import os, sys import wx import MySQLdb lbl_answer, lstbox, txt_ctrl, commodities_dict, response_label, commodities_list, commodities_dict = None, None, None, None, None, [], {} def get_data_from_db(username, password, hostname, dbname): dbconn = MySQLdb.connect(hostname, username, password, dbname) sql = "select commodityName, serialId, pricePerUnit from commodities" dbcursor = dbconn.cursor() dbcursor.execute(sql) commodities_dict = {} allrecs = dbcursor.fetchall() for rec in allrecs: commodity_name = rec[0] commodity_id = rec[1] commodity_price = rec[2] commodities_dict[commodity_name] = [ commodity_id, commodity_price ] return commodities_dict def compute_price(event): global lstbox, txt_ctrl, commodities_dict, response_label, commodities_dict, lbl_answer selected_entry = lstbox.GetStringSelection() commodity_price = commodities_dict[selected_entry][1] count_commodity = txt_ctrl.GetValue() total_cost = float(commodity_price) * float(count_commodity) lbl_answer.SetLabel(str(total_cost))

Please DO NOT write global code. It becomes very cumbersome, if not impossible, to import such code elsewhere.

if __name__ == "__main__": app = wx.App() frm = wx.Frame(None, title = "Comodities List", size = (600,400)) pnl = wx.Panel(frm) lbl = wx.StaticText(pnl, label = "Select a Commodity", pos=(280,60), style=wx.ALIGN_CENTER) lstbox = wx.ListBox(pnl, name='commoditieslist', pos=(250,100), size=(160, 120)) commodities_dict = get_data_from_db("root", "spmprx", "localhost", "guitest") commodities_list = [] for k in commodities_dict.keys(): commodities_list.append(k) lstbox.InsertItems(commodities_list, 0) lbl = wx.StaticText(pnl, label = "", pos=(280,250), style=wx.ALIGN_CENTER) lbl = wx.StaticText(pnl, label = "Enter Quantity", pos=(280,260), style=wx.ALIGN_CENTER) txt_ctrl = wx.TextCtrl(pnl, value="", pos=(280,280)) btn_compute = wx.Button(pnl, label="Compute", pos=(280,310)) btn_compute.Bind(wx.EVT_BUTTON, compute_price) lbl_answer = wx.StaticText(pnl, label = "", pos=(280,340), style=wx.ALIGN_CENTER) frm.Show(True) app.MainLoop()

The widget looks like the following:

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First, we create the “app” object that drives the event loop. I hope you are already familiar with this. Even in TkInter, we were doing something similar. Next, we create a frame and a panel widget within the frame for the reasons that we’ve already discussed above. We include a TextCtrl, a Button, and some StaticText widgets within the Panel widget.

The StaticText widgets allow us to write the text that will be displayed on the GUI, but the user of the application cannot change it. We mainly use it to write instructions and labels. The TextCtrl is a widget that provides an editable text field. And it allows the user to enter inputs. A word of caution here: The programmer should write code that scans the user input and sanitizes it before using it anywhere in the program. You will not want to trust everyone in this world.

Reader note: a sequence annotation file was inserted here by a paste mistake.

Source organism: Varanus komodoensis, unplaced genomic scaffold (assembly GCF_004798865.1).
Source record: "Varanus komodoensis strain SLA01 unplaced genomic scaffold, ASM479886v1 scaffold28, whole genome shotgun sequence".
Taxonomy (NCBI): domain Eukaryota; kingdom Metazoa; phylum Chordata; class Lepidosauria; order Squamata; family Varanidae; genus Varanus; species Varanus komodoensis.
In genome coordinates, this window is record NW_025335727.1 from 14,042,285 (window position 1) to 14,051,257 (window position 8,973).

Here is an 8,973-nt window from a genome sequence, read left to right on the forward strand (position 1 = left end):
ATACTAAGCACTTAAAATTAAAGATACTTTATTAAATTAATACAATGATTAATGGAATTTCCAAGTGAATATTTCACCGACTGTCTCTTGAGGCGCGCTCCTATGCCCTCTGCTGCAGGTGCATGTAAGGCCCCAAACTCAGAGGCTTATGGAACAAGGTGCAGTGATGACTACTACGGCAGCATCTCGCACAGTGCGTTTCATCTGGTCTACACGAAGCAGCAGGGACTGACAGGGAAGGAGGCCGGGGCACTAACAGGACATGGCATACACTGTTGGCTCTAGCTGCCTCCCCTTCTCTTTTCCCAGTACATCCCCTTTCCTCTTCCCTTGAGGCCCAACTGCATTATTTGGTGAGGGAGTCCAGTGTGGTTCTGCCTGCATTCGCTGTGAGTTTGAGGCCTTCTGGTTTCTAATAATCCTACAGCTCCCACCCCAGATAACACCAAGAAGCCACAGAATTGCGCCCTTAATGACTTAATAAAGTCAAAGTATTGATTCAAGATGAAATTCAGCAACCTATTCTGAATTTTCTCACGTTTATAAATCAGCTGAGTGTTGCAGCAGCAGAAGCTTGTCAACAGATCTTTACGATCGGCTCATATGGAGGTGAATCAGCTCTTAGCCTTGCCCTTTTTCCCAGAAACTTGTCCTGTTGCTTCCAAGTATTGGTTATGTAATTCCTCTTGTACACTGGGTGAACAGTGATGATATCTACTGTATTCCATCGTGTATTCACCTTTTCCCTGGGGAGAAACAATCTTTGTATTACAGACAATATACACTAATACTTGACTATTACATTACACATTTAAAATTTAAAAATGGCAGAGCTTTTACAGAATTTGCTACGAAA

The line “btn_compute.Bind(wx.EVT_BUTTON, compute_price)” actually binds a callback function with the Button widget. It allows the application to do some work when the user clicks on the button.

A Brief look at Kivy and PyGtk

Pros and Cons of Kivy

I once did a very small project using Kivy, and what fascinates me the most is the richness of features it offers and the number of platforms it supports. Kivy practically supports all the well-known and widely used platforms, both desktop and hand-held device interfaces (like android and iOS). Kivy is written in C. And it provides a python extension, and the calls that you make from python invoke the appropriate C routines. Hence it is fast. It is a very good candidate if you want to start a small to medium GUI project.

However, there are some drawbacks to Kivy too. Firstly, I normally prefer the UI/widgets to be native-looking (i.e, widgets on MS Windows systems should look like MS windows widgets, etc.), but Kivy doesn’t provide you with that. True, the widgets are not dull, but still, when a user is using an application on some platform, he would expect the app to display widgets that look native to that specific platform. Another drawback of Kivy is the application size. It can be a showstopper when you are creating apps for mobile phones that are android or iOS driven. The size of the application matters a lot in those scenarios. And hence, even though Kivy supports both platforms, you would not want to develop a large application using Kivy for those platforms.

Pros and Cons of PyGtk

PyGtk is a very stable and veteran candidate in the GUI programming world. It is built on top of the GTK framework (basically python binding of the Gtk library). It is object-oriented and easy to start using, but since it is a veteran, it has got a lot of nifty features and requires time to learn. That is to say that the learning curve for it is a bit steep. I have tinkered with PyGtk (and Gtk, in general, using C++), and I have found it very suitable for large multi-interface projects which are enterprise-class. You wouldn’t bother to use it for small or medium projects, as it would be overkill.

If you want to know more about it, you can find all about it at https://wiki.python.org/moin/PyGtk

Well, that’s all I could cover here. Maybe, I will write another blog on python GUI programming using other libraries. And I will include which I didn’t cover here, plus include PyGtk in it sometime later. I sincerely hope this helps someone.

Thanks for your patience if you have read this and have come to this line.